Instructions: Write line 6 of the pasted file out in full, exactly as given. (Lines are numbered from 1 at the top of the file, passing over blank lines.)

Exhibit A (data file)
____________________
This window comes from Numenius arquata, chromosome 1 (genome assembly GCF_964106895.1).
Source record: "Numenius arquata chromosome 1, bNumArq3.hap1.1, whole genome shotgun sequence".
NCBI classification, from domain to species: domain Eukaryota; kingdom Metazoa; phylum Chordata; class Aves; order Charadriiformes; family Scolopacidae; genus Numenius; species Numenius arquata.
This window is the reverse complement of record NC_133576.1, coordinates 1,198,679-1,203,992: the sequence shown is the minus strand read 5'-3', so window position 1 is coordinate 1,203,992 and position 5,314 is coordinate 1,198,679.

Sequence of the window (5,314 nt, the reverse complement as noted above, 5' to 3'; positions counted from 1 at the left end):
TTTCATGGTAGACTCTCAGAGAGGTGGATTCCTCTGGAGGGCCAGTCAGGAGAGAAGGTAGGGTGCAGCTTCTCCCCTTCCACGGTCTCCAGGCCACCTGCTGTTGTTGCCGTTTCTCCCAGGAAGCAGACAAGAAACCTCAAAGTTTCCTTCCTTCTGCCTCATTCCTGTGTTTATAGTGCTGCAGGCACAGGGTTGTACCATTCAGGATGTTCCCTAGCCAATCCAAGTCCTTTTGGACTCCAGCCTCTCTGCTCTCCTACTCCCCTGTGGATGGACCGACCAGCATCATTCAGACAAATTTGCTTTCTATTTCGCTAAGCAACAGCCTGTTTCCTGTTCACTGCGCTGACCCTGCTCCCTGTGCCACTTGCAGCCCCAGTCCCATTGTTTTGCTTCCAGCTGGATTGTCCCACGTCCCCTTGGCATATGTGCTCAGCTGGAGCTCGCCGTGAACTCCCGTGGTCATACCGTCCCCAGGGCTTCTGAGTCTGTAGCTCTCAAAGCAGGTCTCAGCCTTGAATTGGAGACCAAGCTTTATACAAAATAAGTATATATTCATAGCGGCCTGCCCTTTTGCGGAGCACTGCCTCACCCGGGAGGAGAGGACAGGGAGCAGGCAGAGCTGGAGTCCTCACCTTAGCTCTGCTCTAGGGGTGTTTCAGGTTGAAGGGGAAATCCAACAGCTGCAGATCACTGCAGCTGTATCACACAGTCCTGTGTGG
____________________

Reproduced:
TTTCATGGTAGACTCTCAGAGAGGTGGATTCCTCTGGAGGGCCAGTCAGGAGAGAAGGTAGGGTGCAGCTTCTCCCCTTCCACGGTCTCCAGGCCACCTGCTGTTGTTGCCGTTTCTCCCAGGAAGCAGACAAGAAACCTCAAAGTTTCCTTCCTTCTGCCTCATTCCTGTGTTTATAGTGCTGCAGGCACAGGGTTGTACCATTCAGGATGTTCCCTAGCCAATCCAAGTCCTTTTGGACTCCAGCCTCTCTGCTCTCCTACTCCCCTGTGGATGGACCGACCAGCATCATTCAGACAAATTTGCTTTCTATTTCGCTAAGCAACAGCCTGTTTCCTGTTCACTGCGCTGACCCTGCTCCCTGTGCCACTTGCAGCCCCAGTCCCATTGTTTTGCTTCCAGCTGGATTGTCCCACGTCCCCTTGGCATATGTGCTCAGCTGGAGCTCGCCGTGAACTCCCGTGGTCATACCGTCCCCAGGGCTTCTGAGTCTGTAGCTCTCAAAGCAGGTCTCAGCCTTGAATTGGAGACCAAGCTTTATACAAAATAAGTATATATTCATAGCGGCCTGCCCTTTTGCGGAGCACTGCCTCACCCGGGAGGAGAGGACAGGGAGCAGGCAGAGCTGGAGTCCTCACCTTAGCTCTGCTCTAGGGGTGTTTCAGGTTGAAGGGGAAATCCAACAGCTGCAGATCACTGCAGCTGTATCACACAGTCCTGTGTGG